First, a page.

Si propone quindi di mettere in piedi un “laboratorio tematico online” che, a partire dagli ostacoli tratteggiati nella Carta dello Spazio Pubblico, raccolga esperienze significative di progettazione, realizzazione e gestione pubblica dello spazio pubblico. Si tratterà però non di evidenziare progetti o realizzazioni, ma di dimostrare come il settore pubblico possa amministrare in maniera efficiente e sostenibile lo spazio pubblico urbano.
La raccolta di esperienze positive e significative porterà all’elaborazioni di raccomandazioni da sottoporre all’attenzione delle tre giornate conclusive della Biennale 2017 (25-26-27 maggio).
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[1] * Google: “Carta dello Spazio Pubblico” Charter of Public Space
[2] Google: “Global Public Space Toolkit”
[3] * V. P.Garau, Public Space: A Strategy for Achieving the Equitable City, UCLG, Barcelona 2015


BIENNIAL OF PUBLIC SPACE 2017
ONLINE LAB#7: PUBLIC SPACE AS A CHALLENGE FOR THE PUBLIC SECTOR
GOOD CITY GOVERNANCE FOR GOOD PUBLIC SPACE
An online public conversation to offer a contribution to the deliberations of the 2017 edition of Biennial of Public Space

One of the reasons why public space is an interdisciplinary challenge and not just a terrain for physical design is that in today’s urban world almost everything is a commodity and therefore the quality of life of individuals depends on one’s purchasing power. The one possible exception is public space, which remains a common good and an essential component of the “right to the city”.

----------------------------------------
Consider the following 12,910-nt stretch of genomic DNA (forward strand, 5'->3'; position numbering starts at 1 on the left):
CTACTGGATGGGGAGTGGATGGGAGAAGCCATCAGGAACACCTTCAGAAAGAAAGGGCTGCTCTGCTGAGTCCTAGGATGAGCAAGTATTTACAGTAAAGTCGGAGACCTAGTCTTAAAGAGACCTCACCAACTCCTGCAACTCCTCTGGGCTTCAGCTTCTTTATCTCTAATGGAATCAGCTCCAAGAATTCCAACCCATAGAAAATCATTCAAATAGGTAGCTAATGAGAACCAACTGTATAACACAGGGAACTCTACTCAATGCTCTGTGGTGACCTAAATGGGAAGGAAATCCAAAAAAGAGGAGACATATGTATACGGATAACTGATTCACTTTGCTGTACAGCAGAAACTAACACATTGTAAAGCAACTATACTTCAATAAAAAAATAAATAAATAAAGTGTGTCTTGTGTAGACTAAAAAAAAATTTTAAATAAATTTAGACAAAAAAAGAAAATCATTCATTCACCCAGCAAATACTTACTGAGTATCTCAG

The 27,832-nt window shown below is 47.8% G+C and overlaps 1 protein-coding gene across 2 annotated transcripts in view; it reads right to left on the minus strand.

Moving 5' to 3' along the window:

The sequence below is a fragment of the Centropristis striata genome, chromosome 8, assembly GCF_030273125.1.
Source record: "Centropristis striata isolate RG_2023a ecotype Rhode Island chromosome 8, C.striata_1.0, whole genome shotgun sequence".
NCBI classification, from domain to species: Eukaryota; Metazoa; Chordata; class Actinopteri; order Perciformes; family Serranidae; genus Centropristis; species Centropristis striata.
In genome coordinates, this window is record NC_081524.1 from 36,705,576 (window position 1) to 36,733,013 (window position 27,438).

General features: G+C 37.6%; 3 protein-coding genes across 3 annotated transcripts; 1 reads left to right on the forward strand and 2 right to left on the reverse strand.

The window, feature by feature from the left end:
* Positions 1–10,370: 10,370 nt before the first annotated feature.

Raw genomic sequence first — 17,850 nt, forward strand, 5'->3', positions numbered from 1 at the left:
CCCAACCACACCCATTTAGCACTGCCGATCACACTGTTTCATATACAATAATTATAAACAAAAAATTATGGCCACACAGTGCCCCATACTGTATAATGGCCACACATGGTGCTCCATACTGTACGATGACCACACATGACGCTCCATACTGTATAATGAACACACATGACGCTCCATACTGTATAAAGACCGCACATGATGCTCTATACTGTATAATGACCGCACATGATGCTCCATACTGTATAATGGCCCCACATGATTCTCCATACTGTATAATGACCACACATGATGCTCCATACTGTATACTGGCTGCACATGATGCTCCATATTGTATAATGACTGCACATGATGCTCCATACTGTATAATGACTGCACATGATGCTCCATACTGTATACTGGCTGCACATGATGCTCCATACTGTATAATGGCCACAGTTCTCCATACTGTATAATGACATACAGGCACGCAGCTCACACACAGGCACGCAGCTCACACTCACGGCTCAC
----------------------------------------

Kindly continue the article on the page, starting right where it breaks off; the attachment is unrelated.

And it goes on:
However, and unlike other common goods such as air and public lighting, public space intended in the sense of urban space devoted to unrestricted use and enjoyment by all is constantly threatened by encroachment for private ends. *
Therefore, this approach treats public space as the only urban resource devoted to everybody’s wellbeing, and one that is continuously challenged and imperilled.
The only obstacle to the private appropriation of public space, both existing and likely to become one, as well as the deterioration processes that can make it unusable, is an efficient public sector.
This is also a difficult battle. Neoliberal thought also predicates the demonization of the public sector (e.g. “corrupt”, “inefficient”) as opposed to the virtues of the private sector (“wise” and “efficient”).